Taking herbal remedies? Tell your doctor!
Pretoria - Herbal therapies, taken for medicinal and health reasons, are becoming increasingly popular and are often regarded as innately safe.
But their interactions with other medicines is less well known – and could be dangerous.
One fifth of patients on prescription medication also use herbal remedies, high dose dietary supplements or both, according to the South African Journal of Anaesthesia and Analgesia. When herbal medicine sold by traditional healers is included, that figure shoots up to 80 percent.
Herbal therapies are plant-derived products. They have been part of human existence since the beginning of time and span the spectrum from home-brewed teas prepared from collected leaves and herbs to products with official approved status granted by drug-regulating authorities.
The danger of herbal medicines lies in the widespread perception that because they are “natural”, they are safe. This perception is ill informed. The manufacture of herbal medicine is poorly regulated in South Africa. This means the true content of different preparations vary greatly between manufacturers. Some tend to under-report or omit the side effects of their therapies and overemphasise the positive effects.
How it can be bad for you
How herbal medicines and conventional drugs interact is not fully understood. For patients who fail to disclose using herbal medicines before they go into surgery, the side effects can be dire. Among the most dangerous adverse effects are increased bleeding and resultant blood loss throughout the surgery.
Research from the New England Journal of Medicine shows that 70 percent of patients don’t tell the doctors and physicians treating them if they are using any of these drugs.
A survey looking at the increased surgical risk from herbal products found up to 51 percent of surgical patients used herbal medicine in the two weeks before a procedure. Of the drugs patients used, 27 percent altered clotting, 30 percent had a direct influence on heart rhythm, rate and blood pressure and 20 percent increased sedation.
These are the three most high risk problems during operations and could result in complications - or even death.
Common herbal medicines include ginger, garlic, kava, gingko and evening primrose oil – which, on the face of it, are innocuous or even beneficial to consume.
Numerous research publications have shown that these could have serious implications if they are used with other medication.
For instance, when garlic is used in clinically effective doses, its interaction with oral contraceptives may result in contraceptive failure. Ginger can cause decreased blood pressure, exaggerating the effects of blood pressure medication and interfering with blood pressure therapy.
And although wunds are often treated with kava, its side effects include anxiety, insomnia, restlessness, muscle pain and headaches, drowsiness and depression of motor reflexes. This may be the result of the kava interacting with central nervous system depressants such as sedatives and tranquilisers or alcohol.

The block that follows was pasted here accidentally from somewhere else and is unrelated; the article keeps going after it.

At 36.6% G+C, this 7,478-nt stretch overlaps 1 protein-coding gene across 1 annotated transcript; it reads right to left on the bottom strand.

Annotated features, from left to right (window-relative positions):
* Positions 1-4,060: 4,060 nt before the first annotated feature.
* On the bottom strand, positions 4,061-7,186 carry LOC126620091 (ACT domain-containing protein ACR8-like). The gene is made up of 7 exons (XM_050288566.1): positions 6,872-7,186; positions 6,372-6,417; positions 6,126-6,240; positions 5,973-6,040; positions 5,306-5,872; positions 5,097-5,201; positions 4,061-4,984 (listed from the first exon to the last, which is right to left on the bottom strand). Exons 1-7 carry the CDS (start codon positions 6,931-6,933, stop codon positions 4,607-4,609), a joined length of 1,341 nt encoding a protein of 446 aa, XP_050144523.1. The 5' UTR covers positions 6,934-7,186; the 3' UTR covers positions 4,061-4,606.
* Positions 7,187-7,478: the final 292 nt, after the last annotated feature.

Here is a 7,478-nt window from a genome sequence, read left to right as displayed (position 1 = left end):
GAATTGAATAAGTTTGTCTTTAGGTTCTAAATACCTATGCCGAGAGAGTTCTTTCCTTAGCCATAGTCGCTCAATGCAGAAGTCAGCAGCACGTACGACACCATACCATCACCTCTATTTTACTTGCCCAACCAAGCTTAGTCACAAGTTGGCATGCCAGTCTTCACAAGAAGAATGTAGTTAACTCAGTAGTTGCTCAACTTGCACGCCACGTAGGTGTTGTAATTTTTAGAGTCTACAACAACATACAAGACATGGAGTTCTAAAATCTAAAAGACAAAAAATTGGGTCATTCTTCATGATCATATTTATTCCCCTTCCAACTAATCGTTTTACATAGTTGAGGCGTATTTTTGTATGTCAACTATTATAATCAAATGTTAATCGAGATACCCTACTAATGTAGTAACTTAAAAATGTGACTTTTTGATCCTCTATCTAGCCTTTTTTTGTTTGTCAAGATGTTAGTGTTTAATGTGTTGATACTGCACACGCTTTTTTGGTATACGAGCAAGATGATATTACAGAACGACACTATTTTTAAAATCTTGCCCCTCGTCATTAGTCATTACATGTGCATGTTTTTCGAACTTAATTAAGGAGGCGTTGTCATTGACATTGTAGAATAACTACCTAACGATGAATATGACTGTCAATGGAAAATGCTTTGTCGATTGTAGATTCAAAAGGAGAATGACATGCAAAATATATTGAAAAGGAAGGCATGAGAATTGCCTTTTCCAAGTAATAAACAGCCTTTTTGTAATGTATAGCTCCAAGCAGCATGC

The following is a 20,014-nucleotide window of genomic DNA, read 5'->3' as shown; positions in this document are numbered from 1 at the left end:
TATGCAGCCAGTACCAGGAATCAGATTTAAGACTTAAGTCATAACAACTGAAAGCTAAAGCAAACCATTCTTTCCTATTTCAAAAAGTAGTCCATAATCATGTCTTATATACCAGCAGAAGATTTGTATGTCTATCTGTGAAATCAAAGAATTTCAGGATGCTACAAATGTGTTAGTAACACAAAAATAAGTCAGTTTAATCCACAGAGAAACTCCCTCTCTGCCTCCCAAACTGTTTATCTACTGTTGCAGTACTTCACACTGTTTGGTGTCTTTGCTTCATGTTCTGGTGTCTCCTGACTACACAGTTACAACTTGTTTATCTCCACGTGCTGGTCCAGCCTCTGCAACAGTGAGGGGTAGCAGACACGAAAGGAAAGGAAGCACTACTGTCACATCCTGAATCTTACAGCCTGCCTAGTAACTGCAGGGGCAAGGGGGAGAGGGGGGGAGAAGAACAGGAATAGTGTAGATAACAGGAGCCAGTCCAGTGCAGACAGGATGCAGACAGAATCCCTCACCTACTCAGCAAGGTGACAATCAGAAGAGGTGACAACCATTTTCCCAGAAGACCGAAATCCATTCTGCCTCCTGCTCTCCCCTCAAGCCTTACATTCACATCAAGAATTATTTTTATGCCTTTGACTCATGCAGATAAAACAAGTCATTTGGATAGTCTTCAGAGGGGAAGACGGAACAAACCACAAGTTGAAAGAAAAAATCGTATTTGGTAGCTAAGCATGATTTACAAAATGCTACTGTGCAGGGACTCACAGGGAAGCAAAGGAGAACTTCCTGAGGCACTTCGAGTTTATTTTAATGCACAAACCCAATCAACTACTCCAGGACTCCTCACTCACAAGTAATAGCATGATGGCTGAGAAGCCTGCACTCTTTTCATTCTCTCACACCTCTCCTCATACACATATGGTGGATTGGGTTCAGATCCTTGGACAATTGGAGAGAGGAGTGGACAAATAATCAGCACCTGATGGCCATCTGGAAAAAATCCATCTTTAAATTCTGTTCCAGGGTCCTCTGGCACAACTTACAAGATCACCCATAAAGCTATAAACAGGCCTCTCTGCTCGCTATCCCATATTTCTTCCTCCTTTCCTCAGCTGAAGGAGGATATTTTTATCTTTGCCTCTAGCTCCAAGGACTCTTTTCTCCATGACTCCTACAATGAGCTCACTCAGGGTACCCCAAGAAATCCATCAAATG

When evening primrose oil interacts with anaesthetics, it could increase the risk of seizures intra- or even post-operatively. And when ginger, evening primrose oil or gingko interact with medicine to prevent the blood from clotting these interactions could result in increased risk of bleeding.
At the South African Society of Anaesthesiologists, we have anecdotal evidence of patients not disclosing their use of herbal medicines such as omega oils, arnica tablets, evening primrose oil and St. John’s wort. In most instances it meant the physicians had to return to theatre because their patients suffered from excessive bleeding.
The science behind it
Some physicians may not be familiar with all the clinical effects of the herbal medication or the action of a specific herb and would underestimate the risk it poses to their patient.
The bioactive components contained in a single herb may contribute, in varying degrees, to the observed effect and interaction, leading to difficulties in predicting and explaining herb-drug interactions.
Other herbal medicines compete for the same cytochrome pathway as anaesthetic agents commonly used, which may slow down the clearance of the anaesthetic drug administered, predisposing patients to toxic effect as a result of higher plasma concentration. The net effect of such interactions is pharmacological chaos and unexpected drug toxicity.
Most medical authorities agree that the use of herbal supplements and medicines should be stopped at least two weeks before surgery.
Perhaps you, like many others, take herbal medicines because you believe it’s the smart thing to do. In some cases it may well be so. But to tell your healthcare practitioner that you use such therapies, especially in run-up to and after a surgical procedure, may be one of the smartest things you ever do.
* Tinus Dippenaar is Principal Specialist. Clinical Head: Anaesthesiology, Department Maxillo-Facial-Oral-Surgery, Oral and Dental Hospital at University of Pretoria